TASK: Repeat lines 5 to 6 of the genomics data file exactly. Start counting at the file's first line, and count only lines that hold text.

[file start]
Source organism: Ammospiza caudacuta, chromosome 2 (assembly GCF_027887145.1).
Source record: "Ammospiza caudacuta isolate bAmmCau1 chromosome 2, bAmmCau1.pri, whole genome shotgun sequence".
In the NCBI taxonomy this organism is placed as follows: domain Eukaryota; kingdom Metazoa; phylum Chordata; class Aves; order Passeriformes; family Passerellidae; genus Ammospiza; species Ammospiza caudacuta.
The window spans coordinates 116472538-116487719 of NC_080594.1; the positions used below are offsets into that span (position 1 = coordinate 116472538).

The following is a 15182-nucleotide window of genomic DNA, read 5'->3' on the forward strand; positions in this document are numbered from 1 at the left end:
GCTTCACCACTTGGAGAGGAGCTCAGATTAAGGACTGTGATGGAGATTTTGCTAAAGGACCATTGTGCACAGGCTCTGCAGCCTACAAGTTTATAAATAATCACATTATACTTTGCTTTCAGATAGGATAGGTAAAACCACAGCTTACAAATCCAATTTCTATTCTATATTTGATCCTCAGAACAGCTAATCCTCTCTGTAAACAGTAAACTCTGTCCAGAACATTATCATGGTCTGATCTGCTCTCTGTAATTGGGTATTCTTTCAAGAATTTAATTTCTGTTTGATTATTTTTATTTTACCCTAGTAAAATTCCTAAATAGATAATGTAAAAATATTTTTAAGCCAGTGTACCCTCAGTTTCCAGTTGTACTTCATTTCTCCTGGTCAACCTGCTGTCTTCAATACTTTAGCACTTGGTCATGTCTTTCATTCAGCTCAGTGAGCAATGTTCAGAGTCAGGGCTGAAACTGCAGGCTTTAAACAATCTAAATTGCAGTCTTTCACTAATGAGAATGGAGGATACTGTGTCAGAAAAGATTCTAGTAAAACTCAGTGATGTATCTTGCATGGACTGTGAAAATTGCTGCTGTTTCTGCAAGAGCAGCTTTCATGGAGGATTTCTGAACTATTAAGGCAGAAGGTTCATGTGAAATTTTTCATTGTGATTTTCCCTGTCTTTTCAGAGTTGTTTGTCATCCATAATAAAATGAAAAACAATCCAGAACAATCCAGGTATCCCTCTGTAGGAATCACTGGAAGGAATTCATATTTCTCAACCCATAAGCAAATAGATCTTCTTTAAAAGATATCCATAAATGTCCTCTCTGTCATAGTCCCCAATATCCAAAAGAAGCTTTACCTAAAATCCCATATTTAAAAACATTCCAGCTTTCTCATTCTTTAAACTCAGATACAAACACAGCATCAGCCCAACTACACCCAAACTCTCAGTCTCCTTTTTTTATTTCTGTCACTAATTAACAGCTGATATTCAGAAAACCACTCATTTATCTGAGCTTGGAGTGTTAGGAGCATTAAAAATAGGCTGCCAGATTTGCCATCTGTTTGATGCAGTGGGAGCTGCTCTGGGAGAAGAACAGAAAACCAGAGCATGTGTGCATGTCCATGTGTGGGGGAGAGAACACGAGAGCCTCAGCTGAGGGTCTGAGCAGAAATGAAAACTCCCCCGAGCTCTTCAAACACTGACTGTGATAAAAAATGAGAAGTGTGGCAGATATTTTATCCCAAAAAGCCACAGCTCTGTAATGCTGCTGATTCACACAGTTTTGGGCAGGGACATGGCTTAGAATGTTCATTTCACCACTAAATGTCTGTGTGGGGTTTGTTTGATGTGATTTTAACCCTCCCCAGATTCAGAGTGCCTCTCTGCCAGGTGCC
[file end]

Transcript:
The following is a 15182-nucleotide window of genomic DNA, read 5'->3' on the forward strand; positions in this document are numbered from 1 at the left end:
GCTTCACCACTTGGAGAGGAGCTCAGATTAAGGACTGTGATGGAGATTTTGCTAAAGGACCATTGTGCACAGGCTCTGCAGCCTACAAGTTTATAAATAATCACATTATACTTTGCTTTCAGATAGGATAGGTAAAACCACAGCTTACAAATCCAATTTCTATTCTATATTTGATCCTCAGAACAGCTAATCCTCTCTGTAAACAGTAAACTCTGTCCAGAACATTATCATGGTCTGATCTGCTCTCTGTAATTGGGTATTCTTTCAAGAATTTAATTTCTGTTTGATTATTTTTATTTTACCCTAGTAAAATTCCTAAATAGATAATGTAAAAATATTTTTAAGCCAGTGTACCCTCAGTTTCCAGTTGTACTTCATTTCTCCTGGTCAACCTGCTGTCTTCAATACTTTAGCACTTGGTCATGTCTTTCATTCAGCTCAGTGAGCAATGTTCAGAGTCAGGGCTGAAACTGCAGGCTTTAAACAATCTAAATTGCAGTCTTTCACTAATGAGAATGGAGGATACTGTGTCAGAAAAGATTCTAGTAAAACTCAGTGATGTATCTTGCATGGACTGTGAAAATTGCTGCTGTTTCTGCAAGAGCAGCTTTCATGGAGGATTTCTGAACTATTAAGGCAGAAGGTTCATGTGAAATTTTTCATTGTGATTTTCCCTGTCTTTTCAGAGTTGTTTGTCATCCATAATAAAATGAAAAACAATCCAGAACAATCCAGGTATCCCTCTGTAGGAATCACTGGAAGGAATTCATATTTCTCAACCCATAAGCAAATAGATCTTCTTTAAAAGATATCCATAAATGTCCTCTCTGTCATAGTCCCCAATATCCAAAAGAAGCTTTACCTAAAATCCCATATTTAAAAACATTCCAGCTTTCTCATTCTTTAAACTCAGATACAAACACAGCATCAGCCCAACTACACCCAAACTCTCAGTCTCCTTTTTTTATTTCTGTCACTAATTAACAGCTGATATTCAGAAAACCACTCATTTATCTGAGCTTGGAGTGTTAGGAGCATTAAAAATAGGCTGCCAGATTTGCCATCTGTTTGATGCAGTGGGAGCTGCTCTGGGAGAAGAACAGAAAACCAGAGCATGTGTGCATGTCCATGTGTGGGGGAGAGAACACGAGAGCCTCAGCTGAGGGTCTGAGCAGAAATGAAAACTCCCCCGAGCTCTTCAAACACTGACTGTGATAAAAAATGAGAAGTGTGGCAGATATTTTATCCCAAAAAGCCACAGCTCTGTAATGCTGCTGATTCACACAGTTTTGGGCAGGGACATGGCTTAGAATGTTCATTTCACCACTAAATGTCTGTGTGGGGTTTGTTTGATGTGATTTTAACCCTCCCCAGATTCAGAGTGCCTCTCTGCCAGGTGCC